How can you tell if your dogs are bonded to each other? Let’s Explore

#7: They groom each other

The AKC tells us that this behavior stems from when they were puppies.

Mother dogs often groom puppies as a way to clean and comfort them.

Puppies also lick their mom’s muzzle when they transition from milk to semi-solid food.

According to research, they do this as a way to say:

Domesticated pups have retained this behavior from wild dogs.

In fact, wolves do it with their cubs today.

Ultimately, it’s their way of showing that they care for and respect the other dog.

So you can find bonded pairs licking and nibbling on each other.

They’re communicating that they want the same from their pair. Just like when they asked their moms to care for them.

#13: They don’t fight

One amazing thing about dogs who have bonded is that they don’t fight.

It’s such a rare occurrence. And you’ll really notice it because they’re always together.

Bonded pairs have an established relationship. Each dog usually knows how the other would react in certain situations.

But there are times when there are confrontations. Especially when it comes to food or toys.

And it’s not safe to go between fighting dogs without knowing what to do.

Dr. Christine New advises dog parents on how to prevent and stop this.

Step 1: Don’t use any part of your body to stop the fighting. You’ll risk dog bites. And may end up in the ER for stitches.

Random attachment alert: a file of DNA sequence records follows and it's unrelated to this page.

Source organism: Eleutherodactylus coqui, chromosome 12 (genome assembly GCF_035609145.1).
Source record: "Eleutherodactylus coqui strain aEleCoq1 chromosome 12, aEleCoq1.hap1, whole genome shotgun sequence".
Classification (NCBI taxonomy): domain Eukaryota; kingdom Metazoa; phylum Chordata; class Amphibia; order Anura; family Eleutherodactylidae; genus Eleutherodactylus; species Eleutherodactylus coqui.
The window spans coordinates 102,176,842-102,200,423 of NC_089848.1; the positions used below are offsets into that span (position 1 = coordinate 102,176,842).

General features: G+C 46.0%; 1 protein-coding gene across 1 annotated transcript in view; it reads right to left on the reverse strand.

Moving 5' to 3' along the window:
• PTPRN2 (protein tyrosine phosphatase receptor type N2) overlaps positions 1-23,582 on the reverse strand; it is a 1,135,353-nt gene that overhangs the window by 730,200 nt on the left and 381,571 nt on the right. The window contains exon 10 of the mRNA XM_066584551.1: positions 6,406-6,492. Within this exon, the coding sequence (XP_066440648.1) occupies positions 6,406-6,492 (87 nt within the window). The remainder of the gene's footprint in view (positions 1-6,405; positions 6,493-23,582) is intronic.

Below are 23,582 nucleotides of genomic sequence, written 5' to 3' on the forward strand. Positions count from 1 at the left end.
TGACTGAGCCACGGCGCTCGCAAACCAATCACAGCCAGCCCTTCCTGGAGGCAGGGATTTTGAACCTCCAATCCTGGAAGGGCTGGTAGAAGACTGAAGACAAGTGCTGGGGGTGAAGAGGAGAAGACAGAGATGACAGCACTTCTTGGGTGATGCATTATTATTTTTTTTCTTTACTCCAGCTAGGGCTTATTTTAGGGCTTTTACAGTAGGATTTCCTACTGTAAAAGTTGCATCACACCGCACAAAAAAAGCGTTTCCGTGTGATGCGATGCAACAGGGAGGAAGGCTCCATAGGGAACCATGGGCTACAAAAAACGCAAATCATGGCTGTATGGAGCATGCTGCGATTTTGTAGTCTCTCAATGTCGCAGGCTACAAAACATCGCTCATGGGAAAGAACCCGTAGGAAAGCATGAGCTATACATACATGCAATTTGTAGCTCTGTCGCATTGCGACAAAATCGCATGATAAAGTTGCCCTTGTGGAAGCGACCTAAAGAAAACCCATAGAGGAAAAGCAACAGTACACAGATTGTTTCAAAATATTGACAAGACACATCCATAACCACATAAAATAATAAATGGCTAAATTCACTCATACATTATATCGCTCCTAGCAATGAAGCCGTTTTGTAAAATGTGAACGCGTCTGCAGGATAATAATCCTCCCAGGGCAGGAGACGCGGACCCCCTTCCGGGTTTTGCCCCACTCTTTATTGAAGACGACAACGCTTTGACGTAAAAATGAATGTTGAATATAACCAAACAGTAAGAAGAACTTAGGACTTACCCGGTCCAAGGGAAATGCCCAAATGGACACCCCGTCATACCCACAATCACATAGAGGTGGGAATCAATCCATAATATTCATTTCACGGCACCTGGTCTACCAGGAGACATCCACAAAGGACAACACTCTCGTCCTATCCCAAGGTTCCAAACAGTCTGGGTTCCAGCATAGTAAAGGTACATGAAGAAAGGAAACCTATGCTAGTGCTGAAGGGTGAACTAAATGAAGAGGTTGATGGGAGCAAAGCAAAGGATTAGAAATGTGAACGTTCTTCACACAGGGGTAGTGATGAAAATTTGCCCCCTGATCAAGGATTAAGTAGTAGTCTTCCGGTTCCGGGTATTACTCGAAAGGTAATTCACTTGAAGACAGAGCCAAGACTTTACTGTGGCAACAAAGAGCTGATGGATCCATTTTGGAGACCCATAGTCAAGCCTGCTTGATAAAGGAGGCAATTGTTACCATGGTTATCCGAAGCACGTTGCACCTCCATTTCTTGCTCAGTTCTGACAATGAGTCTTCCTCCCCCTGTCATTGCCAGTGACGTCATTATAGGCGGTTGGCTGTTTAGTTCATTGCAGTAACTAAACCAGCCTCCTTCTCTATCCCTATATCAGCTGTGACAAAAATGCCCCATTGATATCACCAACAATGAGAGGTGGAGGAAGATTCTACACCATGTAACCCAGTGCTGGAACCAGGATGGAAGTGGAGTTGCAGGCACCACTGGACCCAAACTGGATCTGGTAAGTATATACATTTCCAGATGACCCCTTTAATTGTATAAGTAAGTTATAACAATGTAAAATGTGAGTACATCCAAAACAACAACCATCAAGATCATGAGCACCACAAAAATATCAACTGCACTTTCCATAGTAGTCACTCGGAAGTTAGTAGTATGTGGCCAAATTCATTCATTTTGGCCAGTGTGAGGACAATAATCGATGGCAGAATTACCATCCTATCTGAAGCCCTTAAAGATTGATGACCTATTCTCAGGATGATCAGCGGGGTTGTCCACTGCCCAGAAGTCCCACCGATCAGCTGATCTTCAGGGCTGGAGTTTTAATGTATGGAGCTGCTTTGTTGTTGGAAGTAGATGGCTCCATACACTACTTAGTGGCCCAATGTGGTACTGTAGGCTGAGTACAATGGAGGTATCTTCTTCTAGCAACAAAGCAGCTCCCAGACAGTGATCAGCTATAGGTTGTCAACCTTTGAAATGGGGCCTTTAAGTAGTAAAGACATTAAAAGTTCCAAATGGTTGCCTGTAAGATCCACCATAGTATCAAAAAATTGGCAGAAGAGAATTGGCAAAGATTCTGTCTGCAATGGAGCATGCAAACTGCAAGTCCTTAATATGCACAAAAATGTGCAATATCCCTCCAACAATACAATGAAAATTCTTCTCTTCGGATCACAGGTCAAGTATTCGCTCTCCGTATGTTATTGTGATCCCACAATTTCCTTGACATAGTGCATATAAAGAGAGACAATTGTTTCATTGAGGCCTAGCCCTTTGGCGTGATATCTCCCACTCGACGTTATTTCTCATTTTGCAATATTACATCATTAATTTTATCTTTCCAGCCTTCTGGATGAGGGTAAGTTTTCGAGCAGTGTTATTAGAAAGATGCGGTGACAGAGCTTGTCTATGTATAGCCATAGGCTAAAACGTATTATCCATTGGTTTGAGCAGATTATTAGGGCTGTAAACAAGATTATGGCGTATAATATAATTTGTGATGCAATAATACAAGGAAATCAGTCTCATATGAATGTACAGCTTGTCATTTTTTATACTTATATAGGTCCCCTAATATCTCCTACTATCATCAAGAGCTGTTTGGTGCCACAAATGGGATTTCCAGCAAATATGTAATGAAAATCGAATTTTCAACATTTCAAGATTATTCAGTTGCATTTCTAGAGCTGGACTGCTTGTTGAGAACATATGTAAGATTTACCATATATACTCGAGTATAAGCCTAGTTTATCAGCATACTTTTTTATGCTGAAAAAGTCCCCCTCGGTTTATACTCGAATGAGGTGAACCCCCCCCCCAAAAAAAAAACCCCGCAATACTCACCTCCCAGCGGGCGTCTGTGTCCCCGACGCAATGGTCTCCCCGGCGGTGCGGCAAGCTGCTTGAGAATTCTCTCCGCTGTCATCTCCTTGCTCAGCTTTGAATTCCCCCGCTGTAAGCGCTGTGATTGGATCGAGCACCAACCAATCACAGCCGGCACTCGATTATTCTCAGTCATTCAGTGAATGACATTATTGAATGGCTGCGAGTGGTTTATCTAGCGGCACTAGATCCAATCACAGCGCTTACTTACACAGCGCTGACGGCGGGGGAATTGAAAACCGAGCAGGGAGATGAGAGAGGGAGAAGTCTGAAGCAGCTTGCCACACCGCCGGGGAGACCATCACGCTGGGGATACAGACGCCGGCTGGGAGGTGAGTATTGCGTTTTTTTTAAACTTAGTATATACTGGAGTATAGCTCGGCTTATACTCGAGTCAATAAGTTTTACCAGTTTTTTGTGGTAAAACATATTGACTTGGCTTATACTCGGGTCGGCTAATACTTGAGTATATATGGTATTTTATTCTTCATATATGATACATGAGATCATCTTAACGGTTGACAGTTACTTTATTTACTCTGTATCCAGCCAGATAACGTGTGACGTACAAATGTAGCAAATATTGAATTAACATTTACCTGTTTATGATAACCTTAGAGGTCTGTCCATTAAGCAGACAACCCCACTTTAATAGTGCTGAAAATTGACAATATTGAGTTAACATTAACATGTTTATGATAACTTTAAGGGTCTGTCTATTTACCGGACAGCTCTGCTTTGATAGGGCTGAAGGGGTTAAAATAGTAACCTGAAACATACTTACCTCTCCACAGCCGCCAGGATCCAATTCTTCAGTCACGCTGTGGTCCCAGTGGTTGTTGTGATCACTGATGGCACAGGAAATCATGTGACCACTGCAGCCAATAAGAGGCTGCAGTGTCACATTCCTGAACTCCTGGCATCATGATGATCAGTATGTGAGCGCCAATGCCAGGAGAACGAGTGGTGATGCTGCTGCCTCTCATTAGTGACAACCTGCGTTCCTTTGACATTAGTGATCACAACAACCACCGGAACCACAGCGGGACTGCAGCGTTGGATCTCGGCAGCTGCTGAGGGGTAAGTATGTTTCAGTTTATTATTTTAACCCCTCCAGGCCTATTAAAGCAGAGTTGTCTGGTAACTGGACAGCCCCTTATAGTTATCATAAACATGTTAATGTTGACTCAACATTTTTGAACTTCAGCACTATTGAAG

Step 2: Use either of these to distract the dogs:

  • Spray water on them.
  • Broom or chair between.
  • Make a loud noise (shutting the door).
  • Never yell at them. It will only increase arousal. And may worsen the fight.

    Step 3: Keep them separate once you’re able to.

    Dr. New tells us to take the following precautions:

  • Allow their alone time.
  • Spaying and neutering.
  • Avoid dog-heavy places.
  • Separate feeding places.
  • Leashes on when outside.
  • Store food and toys safely.
  • Choose a companion dog of the opposite sex.
  • Note: These are suggestions on what steps to take.. There are many reasons why dogs fight. The best course is still a professional consultation.

    If it happens all the time, there may be underlying issues. Take them to the vet to rule out hidden medical conditions.

    Then take them to an animal behaviorist for behavior management training.

    #3: They get stressed when separated

    In rescue shelters, the staff has to look out for bonded pairs.

    Most adopters shy away from taking two dogs together.

    So these dogs have a high possibility of staying at the shelter for longer than most.

    Even short periods away will cause them to show signs of stress:

    VCA tells us that these are:

  • Hiding.
  • Pacing.
  • Licking.
  • Barking.
  • Shaking.
  • Whining.
  • Drooling.
  • Yawning.
  • Diarrhea.
  • Shedding.
  • Dilated pupils.
  • Pinned-back ears.
  • Low body posture.
  • Displacement behaviors.
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